Wylfa Newydd Nuclear Power Station

The views expressed in this page do not represent those of the Planning Inspectorate. This page consists of content submitted to the Planning Inspectorate by the public and other interested parties, giving their views of this proposal.

Wylfa Newydd Nuclear Power Station

Received 06 August 2018
From Zencity Limited

Representation

This outline consists of seven sections:

1) Health and genetic impact of nuclear power in the light of new scientific knowledge. Details will be provided of adverse health effects of nuclear activities over the last seventy years which hitherto have not been acknowledged publicly. These include increased childhood leukaemia around nuclear power plants, health impact of the Chernobyl nuclear accident on Wales and other parts of the UK, increased Down Syndrome in Wales associated with the Chernobyl nuclear accident, long-term genetic implications of additional exposure to manmade radioactive pollution and finally health implications for women of childbearing age working in the nuclear industry.
2) Monitoring the health and genetic impact of the proposed nuclear power station. In view of the present-day uncertainties associated with the health and genetic impact of nuclear power stations, an epidemiological plan will be presented so that observations of possible health impacts will be based on scientific examination and not anecdotal evidence and subject to public scrutiny. These possible health impacts will be examined under the following headings: births, miscarriages, stillbirths, cancers under 25, therapeutic abortions, and births involving chromosome aberrations.
3) Minimising the health, genetic and social impact of the proposed nuclear power station. Details will be provided of what alert mechanisms can be employed to minimise these effects from the proposed nuclear power plant.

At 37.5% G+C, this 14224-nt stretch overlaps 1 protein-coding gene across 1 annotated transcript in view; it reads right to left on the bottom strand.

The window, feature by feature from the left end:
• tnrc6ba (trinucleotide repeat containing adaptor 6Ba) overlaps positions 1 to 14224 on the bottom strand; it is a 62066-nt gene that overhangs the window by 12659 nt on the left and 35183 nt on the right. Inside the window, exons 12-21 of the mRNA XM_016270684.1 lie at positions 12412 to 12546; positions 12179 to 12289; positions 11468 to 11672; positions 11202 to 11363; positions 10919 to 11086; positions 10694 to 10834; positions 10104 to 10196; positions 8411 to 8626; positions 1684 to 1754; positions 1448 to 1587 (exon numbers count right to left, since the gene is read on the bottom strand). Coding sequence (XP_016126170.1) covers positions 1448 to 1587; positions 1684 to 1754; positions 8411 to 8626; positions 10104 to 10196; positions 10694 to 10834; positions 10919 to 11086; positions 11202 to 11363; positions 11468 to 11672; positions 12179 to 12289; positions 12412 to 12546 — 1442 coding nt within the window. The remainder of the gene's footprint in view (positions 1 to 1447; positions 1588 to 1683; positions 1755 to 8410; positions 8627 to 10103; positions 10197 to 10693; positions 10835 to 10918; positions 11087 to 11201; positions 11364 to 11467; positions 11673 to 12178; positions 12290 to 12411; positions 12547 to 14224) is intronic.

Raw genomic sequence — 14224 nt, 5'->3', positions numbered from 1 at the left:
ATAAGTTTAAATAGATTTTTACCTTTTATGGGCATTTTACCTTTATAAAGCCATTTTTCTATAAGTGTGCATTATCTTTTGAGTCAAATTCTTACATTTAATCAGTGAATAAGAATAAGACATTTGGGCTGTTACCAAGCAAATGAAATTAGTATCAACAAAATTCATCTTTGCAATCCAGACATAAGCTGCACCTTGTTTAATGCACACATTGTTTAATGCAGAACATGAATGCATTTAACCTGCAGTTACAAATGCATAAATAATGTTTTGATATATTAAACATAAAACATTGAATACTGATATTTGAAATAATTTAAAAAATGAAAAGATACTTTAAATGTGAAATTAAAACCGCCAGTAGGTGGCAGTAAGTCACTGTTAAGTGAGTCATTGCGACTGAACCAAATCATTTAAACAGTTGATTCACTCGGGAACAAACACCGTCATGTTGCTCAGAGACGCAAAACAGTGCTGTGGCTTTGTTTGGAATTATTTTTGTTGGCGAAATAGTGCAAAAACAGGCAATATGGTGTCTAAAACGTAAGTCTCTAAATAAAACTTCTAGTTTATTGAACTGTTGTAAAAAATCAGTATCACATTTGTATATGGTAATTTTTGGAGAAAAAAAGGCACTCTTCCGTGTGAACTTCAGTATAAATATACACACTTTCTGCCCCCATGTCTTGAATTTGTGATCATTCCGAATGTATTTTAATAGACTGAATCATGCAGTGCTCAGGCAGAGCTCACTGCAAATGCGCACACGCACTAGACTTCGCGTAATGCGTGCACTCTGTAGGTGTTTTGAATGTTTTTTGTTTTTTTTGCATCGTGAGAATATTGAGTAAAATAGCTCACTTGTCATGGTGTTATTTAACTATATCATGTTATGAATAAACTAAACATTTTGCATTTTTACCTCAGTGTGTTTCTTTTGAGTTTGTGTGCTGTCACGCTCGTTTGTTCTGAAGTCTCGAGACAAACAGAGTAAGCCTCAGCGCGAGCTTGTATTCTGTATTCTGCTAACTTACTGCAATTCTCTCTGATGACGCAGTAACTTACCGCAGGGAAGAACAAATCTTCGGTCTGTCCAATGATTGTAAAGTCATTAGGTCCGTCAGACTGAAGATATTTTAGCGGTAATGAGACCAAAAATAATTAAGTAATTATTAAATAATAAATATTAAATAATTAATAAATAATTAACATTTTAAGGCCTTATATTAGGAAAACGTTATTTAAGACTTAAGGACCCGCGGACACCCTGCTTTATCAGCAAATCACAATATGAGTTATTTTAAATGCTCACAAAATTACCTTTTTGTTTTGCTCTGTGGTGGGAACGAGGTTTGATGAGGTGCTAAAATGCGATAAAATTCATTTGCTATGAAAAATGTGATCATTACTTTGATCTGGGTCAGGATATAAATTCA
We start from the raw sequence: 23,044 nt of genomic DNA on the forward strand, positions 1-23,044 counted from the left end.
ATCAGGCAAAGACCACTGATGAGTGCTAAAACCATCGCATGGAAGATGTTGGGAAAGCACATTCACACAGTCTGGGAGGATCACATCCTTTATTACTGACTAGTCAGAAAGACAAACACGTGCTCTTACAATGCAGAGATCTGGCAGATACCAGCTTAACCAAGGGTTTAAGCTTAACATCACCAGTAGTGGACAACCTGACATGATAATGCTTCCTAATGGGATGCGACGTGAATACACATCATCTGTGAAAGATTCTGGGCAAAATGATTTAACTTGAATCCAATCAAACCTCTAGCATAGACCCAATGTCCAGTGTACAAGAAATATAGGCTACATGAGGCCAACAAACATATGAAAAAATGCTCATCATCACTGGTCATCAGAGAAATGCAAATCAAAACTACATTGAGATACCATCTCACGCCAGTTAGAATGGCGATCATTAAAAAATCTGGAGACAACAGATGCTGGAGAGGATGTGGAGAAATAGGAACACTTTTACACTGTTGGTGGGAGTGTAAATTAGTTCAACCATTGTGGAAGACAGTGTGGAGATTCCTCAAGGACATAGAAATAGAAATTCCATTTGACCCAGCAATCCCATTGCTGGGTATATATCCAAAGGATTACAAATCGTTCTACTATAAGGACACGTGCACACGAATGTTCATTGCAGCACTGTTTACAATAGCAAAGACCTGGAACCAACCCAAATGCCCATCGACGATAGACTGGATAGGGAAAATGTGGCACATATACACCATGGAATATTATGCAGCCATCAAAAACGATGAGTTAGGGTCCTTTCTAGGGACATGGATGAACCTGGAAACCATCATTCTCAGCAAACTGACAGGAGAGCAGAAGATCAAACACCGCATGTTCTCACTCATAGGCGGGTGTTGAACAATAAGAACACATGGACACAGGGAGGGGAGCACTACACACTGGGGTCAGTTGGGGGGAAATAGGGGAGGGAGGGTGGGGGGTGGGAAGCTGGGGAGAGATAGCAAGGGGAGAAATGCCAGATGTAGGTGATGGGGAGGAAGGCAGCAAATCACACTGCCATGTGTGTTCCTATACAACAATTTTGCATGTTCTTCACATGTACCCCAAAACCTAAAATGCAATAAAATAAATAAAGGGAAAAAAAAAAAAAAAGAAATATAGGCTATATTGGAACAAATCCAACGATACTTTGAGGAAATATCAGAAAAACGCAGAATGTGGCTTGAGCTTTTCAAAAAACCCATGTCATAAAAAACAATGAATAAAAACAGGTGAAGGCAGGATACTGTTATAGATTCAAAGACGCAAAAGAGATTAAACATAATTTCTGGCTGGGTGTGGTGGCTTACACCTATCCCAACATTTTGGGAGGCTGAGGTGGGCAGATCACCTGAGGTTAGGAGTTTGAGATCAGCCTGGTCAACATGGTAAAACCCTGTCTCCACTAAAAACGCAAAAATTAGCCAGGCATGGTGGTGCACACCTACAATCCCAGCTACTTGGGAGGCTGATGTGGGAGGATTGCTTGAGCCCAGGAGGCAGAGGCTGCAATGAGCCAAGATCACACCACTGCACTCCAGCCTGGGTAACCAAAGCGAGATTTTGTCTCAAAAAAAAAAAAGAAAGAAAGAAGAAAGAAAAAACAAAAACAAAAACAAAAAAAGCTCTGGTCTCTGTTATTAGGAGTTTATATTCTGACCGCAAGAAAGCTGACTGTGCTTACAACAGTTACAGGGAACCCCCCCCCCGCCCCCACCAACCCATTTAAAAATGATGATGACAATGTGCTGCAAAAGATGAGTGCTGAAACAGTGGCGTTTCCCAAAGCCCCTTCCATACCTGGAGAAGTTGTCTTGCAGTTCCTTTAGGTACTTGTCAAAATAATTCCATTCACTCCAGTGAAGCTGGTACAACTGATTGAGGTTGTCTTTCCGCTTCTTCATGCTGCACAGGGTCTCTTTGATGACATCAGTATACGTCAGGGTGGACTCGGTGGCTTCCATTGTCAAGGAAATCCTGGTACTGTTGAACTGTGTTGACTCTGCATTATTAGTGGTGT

4) Examining the impact of new health standards on the future of the plant. The possibility that plans for the development of the plant may need to be shelved in the light of new health standards is discussed.
5) Maintaining investment opportunities if the nuclear power plant plans are shelved. Details are provided for an alternative option within the proposed design of the nuclear power plant so in the event of the power plant’s plans being shelved for health or economic reasons, this alternative may provide an equal amount of electricity as the proposed nuclear option but at a much lower price.
6) Nuclear power, carbon dioxide and global warming. Comparisons are made of the relative contribution of thermal pollution from coal and nuclear plants to global warming, the impact of manmade thermal pollution overall, the relationship between increase in ocean surface water temperatures and the release of carbon dioxide from coal-burning plants and the part played by increased water vapour levels in global warming due to increased ocean surface temperatures. Attention will be given to the opportunities of employing waste heat from the coal-burning option and the part that could be played and the opportunities for sequestering CO2 output.
7) Optimising global conditions. Here, the concept is introduced that sea level temperatures must be actually reduced now in order to prevent a runaway global warming effect due to a positive feedback loop between increased water vapour levels and increased sea surface temperatures. The potential technology for achieving this by the use of wind-driven sea scoopers which transfer colder water from the depths to surface waters is considered to mitigate thermal pollution from either a nuclear or coal plant.